• Writing a Personal Statement for Law

Writing A Personal Statement for Law
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Introduction
StructureJoint HonoursGeneral Hints/TipsWriting Style


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Introduction

It is important to note that this advice is only applicable to undergraduate law (with maybe some of the advice being relevant for the graduate diploma). It is NOT to use for training to be a solicitor/barrister.

With that in mind, the PS should focus on your ACADEMIC interest in law and aspects of it, rather than being a lawyer.

Some of the advice here will be mirrored in the general PS writing guidance as well, particularly in the extra curricular section and the style advice.

Start writing your personal statement early as many people will get through a huge number of drafts before they are happy with their PS. This is the general format for a PS and some good advice (you don't have to use this format, just make sure you include all the sections).

If you know where you want to apply, make sure you have a look on the websites for any specific advice on what they want to see in your personal statement as different universities may have different things they want you to include.

Structure

Introductory Paragraph

All PSs will have an introduction in some form. This needs to start in an interesting way, to draw the reader in straight away. Remember that admissions tutors will read hundreds, if not thousands of them! 'I am applying to study LLB Law' is (a) a waste of characters, as the admissions tutors will be from the law department and (b) a very boring way to start a PS. Avoid cliches such as 'I have always been interested in' - technically that can't be true, as it would have not been the case as a baby! Also, it is best advised not to use quotes in your PS - it is meant to be personal to you, so the admissions tutors want to know what YOU think, not what someone else does. It is also advisable to avoid references to other subjects. Statements which open using metaphors relating to the classical world or Shakespeare do not appear to be clearly for law from the opening sentence.

Use the introduction to possibly talk about HOW you got interested in law (although don't say 'studying AS Law has made me want to study this subject further,' as it will bring up the question 'well why did you choose to study AS?'. Don't talk about wanting to be a lawyer/solicitor/barrister. An LLB is not a vocational qualification: further study is required to qualify, and a number of law graduates do not go onto qualify as either. Mention an area or two and say WHY it/they interest you, albeit briefly. You can go into more detail in the subsequent paragraphs. Whatever you choose to include in this paragraph, it should have a strong, attention-grabbing opening sentence without sounding too clichéd. It's probably best not to use a quotation for this purpose as it can make you sound pretentious.

Academics

Academic content should take up approximately 2/3 of your PS. It can be split into two: college academics (A Levels etc) and academic interests/activities outside of your formal education. The former is obviously more interesting, as it shows more motivation to know more about the subject you are wanting to spend 3+ years (if you include a relevant postgraduate course) studying. However, you may not want to separate them that crudely - for example, covering something at A Level may have enthused you to discover more about that subject, so put it together.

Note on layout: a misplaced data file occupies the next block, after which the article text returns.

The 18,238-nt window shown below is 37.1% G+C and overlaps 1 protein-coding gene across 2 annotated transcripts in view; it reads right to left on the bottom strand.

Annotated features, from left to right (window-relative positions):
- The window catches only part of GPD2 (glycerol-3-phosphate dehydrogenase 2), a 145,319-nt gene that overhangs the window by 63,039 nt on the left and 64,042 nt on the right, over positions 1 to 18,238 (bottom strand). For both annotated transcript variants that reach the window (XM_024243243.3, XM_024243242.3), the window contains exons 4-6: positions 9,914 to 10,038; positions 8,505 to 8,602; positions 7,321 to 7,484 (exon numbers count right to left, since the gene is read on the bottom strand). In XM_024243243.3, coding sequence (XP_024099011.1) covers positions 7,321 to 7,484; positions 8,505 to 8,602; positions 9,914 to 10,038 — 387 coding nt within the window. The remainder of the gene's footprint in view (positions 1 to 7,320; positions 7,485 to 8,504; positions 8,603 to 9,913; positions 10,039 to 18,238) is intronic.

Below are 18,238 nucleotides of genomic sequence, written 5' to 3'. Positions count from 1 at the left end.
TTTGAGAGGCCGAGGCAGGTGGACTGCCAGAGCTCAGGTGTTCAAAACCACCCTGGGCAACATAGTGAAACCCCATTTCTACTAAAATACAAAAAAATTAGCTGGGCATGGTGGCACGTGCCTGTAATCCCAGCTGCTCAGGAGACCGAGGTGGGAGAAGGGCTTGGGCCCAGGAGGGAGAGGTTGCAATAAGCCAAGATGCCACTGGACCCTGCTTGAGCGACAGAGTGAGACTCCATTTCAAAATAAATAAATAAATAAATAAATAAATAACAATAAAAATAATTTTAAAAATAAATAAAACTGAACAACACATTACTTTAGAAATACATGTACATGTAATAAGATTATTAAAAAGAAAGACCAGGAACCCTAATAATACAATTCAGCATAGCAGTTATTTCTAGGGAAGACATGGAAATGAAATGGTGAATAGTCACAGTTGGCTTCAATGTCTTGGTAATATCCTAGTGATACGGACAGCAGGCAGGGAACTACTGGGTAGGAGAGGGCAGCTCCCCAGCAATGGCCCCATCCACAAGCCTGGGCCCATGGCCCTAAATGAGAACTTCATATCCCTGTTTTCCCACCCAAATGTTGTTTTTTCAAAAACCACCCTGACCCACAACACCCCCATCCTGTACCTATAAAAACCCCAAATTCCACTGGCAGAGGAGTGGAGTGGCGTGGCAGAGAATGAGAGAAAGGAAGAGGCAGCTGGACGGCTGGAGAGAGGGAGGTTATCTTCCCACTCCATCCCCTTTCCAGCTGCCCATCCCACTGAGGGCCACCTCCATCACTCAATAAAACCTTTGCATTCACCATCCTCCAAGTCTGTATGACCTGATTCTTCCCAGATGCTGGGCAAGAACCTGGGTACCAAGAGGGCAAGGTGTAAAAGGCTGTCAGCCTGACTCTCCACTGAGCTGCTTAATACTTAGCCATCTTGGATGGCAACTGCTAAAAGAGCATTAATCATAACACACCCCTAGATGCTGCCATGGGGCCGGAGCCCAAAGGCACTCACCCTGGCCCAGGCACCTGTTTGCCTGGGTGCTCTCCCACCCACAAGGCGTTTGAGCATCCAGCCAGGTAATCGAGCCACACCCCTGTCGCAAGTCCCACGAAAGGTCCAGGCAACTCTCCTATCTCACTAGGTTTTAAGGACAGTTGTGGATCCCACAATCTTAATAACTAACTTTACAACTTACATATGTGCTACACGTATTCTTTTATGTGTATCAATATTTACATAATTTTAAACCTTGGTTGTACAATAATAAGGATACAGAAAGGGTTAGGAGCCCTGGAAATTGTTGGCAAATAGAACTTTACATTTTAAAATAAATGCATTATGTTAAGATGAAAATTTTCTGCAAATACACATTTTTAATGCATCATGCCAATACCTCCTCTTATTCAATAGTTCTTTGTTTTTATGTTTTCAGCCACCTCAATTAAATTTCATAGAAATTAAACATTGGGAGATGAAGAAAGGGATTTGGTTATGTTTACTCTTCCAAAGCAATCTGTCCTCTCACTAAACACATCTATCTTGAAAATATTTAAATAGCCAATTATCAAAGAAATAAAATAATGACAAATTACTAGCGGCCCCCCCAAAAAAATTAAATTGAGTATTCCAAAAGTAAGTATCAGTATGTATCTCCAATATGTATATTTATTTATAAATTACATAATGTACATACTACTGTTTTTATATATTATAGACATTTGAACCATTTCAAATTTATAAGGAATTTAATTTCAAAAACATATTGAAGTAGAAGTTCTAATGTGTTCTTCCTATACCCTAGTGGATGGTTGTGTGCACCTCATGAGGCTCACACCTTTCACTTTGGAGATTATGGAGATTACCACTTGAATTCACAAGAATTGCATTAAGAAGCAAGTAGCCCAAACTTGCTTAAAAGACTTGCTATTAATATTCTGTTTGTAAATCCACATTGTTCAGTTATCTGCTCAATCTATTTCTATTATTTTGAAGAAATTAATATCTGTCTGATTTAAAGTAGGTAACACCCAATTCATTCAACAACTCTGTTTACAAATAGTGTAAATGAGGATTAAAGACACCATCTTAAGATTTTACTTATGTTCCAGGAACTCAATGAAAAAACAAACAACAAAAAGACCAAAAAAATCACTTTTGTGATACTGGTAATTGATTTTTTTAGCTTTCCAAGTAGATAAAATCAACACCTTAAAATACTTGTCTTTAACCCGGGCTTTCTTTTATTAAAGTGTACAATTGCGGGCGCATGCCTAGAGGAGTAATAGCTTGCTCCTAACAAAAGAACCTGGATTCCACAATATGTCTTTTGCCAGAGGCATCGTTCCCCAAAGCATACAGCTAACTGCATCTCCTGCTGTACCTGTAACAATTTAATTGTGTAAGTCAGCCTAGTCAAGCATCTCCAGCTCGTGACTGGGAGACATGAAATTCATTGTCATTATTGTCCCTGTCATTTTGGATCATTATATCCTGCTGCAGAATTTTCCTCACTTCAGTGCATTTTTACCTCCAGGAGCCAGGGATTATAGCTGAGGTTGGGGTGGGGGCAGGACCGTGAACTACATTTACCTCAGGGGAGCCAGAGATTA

This is not the place to list your A Levels and what you've done in them. It is also not the place to try and link everything to law, no matter how tenuous the link. Try and avoid saying 'Studying English literature has improved my essay writing skills and helped me construct concise arguments/Mathematics has helped with my data analysis skills'. These will be pretty self-evident and a waste of characters. Instead, talk about what in your A Levels (related to law) has interested you and why.

The second part would be far more interesting. This can come in a variety of forms: reading undergraduate level text books/reading academic journals (including those aimed at college students). When talking about these things, make sure to say WHY you found it interesting, and offer your own opinion/evaluation of what you read. You will have to get used to debating/backing up ideas with evidence, so it's important to show the admissions tutors that you will be a good candidate/student for the course. When discussing research you have done, it is important that it is relevant research. Mentioning research on the judicial system of another country is not particularly relevant or useful.

Work Experience

Generally, this will come in the form of work experience in a solicitors firm, or observing in court rooms. It can be difficult to mention this without mentioning too much about 'being a lawyer', so focus on the academic side of law. Relate everything you do talk about in this section, to the background/theory/concept in law that it relates to, and explain why you found it interesting.

Extra curricular